Why Crufts Is A Must!!
The worlds biggest dog show is many things; a pageant, a spectacle and a celebration of all things canine, but is also hugely controversial. Every year there are calls for it to be banned and the Kennel Club comes in for huge amounts negative press over some of the dogs in the show ring.
So let me say this. I am a massive fan of Crufts and think far from it being disbanded, as many people as possible should be encouraged to watch the TV footage, follow the on-line debates and visit the NEC to see the extravaganza for themselves.
Why? Because Crufts shines a spotlight on the dog breeding and showing world that otherwise remains hidden from the vast majority of people’s view.
It is this scrutiny from ordinary people, who aren’t involved with or obsessed by the intricacies of the ‘breed standards’, that is able to affect real change. It will improve welfare and bring some much needed common sense to the sometimes blinkered view of this rarefied world.
For example, last year the winning German Shepherd dog had an extremely abnormal hind limb gait. Her back had the slope of a black run and her hind legs appeared to be barely under her control. This, for those in the ‘know’ is considered the most desirable way for a Shepherd to move and, indeed, this dog appeared to be famed for it.
This is the ‘correct’ way for a German Shepherd dog to move, according to the show world. The rest of the world feels differently!
To everyone else, it looked incredibly uncomfortable, faintly ridiculous and clearly problematic. I can tell you that dogs bred like this suffer hugely with painful hip and spinal problems, often at a very young age.
After the footage of this dog was shown on television and across social media, there was a massive outcry from the ‘uninitiated’ and not only was this dog prevented from progressing in the show but this year there has been a missive sent to all judges of the breed that dogs moving like this should be disqualified.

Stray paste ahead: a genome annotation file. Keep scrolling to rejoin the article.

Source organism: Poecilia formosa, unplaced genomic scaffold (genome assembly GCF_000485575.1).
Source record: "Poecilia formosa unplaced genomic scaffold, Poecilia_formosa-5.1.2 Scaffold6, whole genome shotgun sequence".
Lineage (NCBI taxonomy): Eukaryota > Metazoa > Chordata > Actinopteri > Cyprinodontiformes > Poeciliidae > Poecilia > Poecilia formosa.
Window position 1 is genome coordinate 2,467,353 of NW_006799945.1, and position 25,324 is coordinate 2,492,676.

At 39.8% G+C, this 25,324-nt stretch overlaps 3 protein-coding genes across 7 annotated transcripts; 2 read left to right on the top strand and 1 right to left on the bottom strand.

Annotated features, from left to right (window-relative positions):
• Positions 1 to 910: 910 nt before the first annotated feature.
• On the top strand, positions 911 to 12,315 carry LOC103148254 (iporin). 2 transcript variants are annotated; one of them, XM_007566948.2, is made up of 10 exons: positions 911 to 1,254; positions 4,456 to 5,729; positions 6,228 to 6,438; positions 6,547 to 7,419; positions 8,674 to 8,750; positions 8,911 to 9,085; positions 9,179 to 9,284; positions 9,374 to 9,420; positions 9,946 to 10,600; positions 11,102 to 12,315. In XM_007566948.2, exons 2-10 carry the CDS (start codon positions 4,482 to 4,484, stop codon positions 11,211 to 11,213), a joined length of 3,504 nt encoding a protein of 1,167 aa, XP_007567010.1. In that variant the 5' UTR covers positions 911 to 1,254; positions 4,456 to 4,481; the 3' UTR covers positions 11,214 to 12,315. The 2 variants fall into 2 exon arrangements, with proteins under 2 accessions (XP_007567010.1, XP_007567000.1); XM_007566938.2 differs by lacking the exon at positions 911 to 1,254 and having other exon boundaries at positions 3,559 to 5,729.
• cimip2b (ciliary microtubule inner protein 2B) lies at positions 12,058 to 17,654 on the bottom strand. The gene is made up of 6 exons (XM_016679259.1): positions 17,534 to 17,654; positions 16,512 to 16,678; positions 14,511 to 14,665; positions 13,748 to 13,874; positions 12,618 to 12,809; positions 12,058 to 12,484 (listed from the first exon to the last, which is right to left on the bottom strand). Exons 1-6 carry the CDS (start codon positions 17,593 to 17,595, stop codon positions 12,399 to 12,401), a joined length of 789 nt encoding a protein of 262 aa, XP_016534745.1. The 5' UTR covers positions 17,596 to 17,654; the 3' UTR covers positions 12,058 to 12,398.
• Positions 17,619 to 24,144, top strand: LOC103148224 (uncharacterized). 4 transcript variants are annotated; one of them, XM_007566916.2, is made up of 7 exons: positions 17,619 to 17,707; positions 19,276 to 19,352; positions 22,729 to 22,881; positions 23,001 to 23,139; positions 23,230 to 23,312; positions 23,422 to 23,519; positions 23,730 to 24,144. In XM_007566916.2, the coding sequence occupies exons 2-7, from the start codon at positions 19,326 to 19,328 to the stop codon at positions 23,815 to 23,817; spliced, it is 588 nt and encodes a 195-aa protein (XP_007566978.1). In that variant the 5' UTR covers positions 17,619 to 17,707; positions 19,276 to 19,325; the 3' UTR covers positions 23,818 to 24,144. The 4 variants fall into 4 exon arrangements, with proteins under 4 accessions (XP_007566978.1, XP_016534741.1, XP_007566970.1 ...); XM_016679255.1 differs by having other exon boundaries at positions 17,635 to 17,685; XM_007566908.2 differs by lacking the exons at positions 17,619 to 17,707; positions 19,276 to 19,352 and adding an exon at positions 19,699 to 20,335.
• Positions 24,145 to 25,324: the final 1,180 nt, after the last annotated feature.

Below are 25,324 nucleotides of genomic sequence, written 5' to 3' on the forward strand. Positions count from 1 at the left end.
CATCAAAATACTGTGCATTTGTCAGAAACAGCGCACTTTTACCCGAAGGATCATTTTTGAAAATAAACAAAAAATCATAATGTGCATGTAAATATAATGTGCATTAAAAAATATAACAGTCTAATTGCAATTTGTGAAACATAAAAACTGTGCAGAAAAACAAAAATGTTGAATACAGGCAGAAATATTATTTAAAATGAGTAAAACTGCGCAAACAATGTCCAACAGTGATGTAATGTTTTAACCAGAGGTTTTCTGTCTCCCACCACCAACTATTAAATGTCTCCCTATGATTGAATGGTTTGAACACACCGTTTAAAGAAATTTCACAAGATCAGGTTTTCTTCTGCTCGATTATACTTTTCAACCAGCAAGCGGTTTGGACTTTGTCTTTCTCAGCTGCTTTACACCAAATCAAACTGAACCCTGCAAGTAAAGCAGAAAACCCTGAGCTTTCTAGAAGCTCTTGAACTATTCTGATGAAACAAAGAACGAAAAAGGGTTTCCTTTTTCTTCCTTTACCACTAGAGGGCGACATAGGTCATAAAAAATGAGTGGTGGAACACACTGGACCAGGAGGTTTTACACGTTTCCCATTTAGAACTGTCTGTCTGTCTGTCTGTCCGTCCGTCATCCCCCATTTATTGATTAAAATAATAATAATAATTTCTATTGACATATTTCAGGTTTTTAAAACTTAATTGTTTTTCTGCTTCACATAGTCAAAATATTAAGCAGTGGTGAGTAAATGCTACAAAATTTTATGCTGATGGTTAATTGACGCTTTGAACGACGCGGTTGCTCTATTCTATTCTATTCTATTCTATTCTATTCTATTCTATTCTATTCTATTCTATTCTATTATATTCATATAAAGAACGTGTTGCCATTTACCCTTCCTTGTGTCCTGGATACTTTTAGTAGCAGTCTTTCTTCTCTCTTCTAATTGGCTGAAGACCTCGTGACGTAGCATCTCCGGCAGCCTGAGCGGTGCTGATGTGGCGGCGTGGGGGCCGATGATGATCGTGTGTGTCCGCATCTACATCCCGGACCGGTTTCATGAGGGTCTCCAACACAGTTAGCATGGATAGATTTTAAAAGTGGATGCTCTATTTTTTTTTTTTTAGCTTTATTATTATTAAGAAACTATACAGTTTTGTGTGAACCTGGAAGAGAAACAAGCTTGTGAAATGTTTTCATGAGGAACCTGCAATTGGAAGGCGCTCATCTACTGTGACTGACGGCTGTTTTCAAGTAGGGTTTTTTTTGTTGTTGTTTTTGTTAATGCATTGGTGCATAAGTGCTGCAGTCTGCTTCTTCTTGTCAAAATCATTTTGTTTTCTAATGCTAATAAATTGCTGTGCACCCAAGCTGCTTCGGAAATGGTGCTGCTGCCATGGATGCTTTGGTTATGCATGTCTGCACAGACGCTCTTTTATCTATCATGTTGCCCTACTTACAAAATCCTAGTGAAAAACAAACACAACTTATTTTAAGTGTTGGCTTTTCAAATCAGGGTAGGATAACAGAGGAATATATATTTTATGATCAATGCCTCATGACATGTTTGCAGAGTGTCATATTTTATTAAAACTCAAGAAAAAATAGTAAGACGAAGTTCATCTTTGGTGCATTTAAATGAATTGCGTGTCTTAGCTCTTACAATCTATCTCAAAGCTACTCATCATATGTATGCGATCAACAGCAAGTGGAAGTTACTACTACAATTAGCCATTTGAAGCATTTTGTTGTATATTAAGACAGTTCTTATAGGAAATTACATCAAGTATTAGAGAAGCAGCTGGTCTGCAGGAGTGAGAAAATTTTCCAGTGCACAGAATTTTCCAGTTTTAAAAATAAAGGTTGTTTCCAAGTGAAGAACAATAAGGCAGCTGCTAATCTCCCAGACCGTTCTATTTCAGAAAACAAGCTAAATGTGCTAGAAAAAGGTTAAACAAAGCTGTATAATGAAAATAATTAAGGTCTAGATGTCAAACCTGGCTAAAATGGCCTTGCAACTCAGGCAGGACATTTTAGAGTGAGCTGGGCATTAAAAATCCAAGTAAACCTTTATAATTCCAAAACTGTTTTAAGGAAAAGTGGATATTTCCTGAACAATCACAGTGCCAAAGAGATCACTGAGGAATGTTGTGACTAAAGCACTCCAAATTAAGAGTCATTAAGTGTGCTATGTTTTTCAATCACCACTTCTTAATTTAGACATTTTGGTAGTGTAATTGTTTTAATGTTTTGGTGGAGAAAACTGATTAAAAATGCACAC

See my point?
Another area where some much needed unbiased views are required is with the brachycephalic, or short nosed, dogs. These breeds are now hugely popular but suffer massively with their breathing because of their smushed in faces.
Now, I have absolutely no doubt that the owners and breeders of these dogs love and care for them deeply. However, because they are so obsessed and so conditioned to what is ‘normal’ they simply cannot see the issues that are obvious to everyone else. They can’t see that their pets are struggling to breath and sleep, that they aren’t ‘naturally lazy’ but that they simply can’t exercise much.
There are health schemes to try to improve the situation but really they are just tinkering with the edges. The judges are commanded to ‘mark down’ more extreme features but still the flattest faces in these dogs are in the show ring, not in our homes where you might expect the ‘less perfect’ versions to be.
The only way to affect real change, and to make life easier for these dogs, is for ordinary people to start making a fuss. To point out to the emperor his clothes are non-existent and restricting his breathing. To start demanding that rather than viewing outcrossing to improve some breeds as a travesty, it should be a necessity.
(Afterall, isn’t that exactly why we have over 200 breeds registered with the British Kennel Club? They didn’t appear out of the tundra fully formed!)
So, come to the show, watch it on the TV, follow on social media. Revel in the fun and the carnival of all things Dog.
There are far more happy, healthy pets here, showing off in all kinds of disciplines, not just in the show ring, than there are ones who are suffering. You can watch them jump, run, point, retrieve, dance, bring down bad guys and help the disabled. You can find out about how to buy a puppy, chose a breed, rescue a dog and support a charity. You can buy anything (and I mean anything) with your chosen breed on, from clothing to toilet roll holders.
But boycott this show we can’t and it mustn’t be banned. For the vast majority of us it is our only window into this world, it shines a light into the shadows and allows the court of public opinion to affect real change in the pedigree dog world, whose ivory towers might otherwise be impenetrable.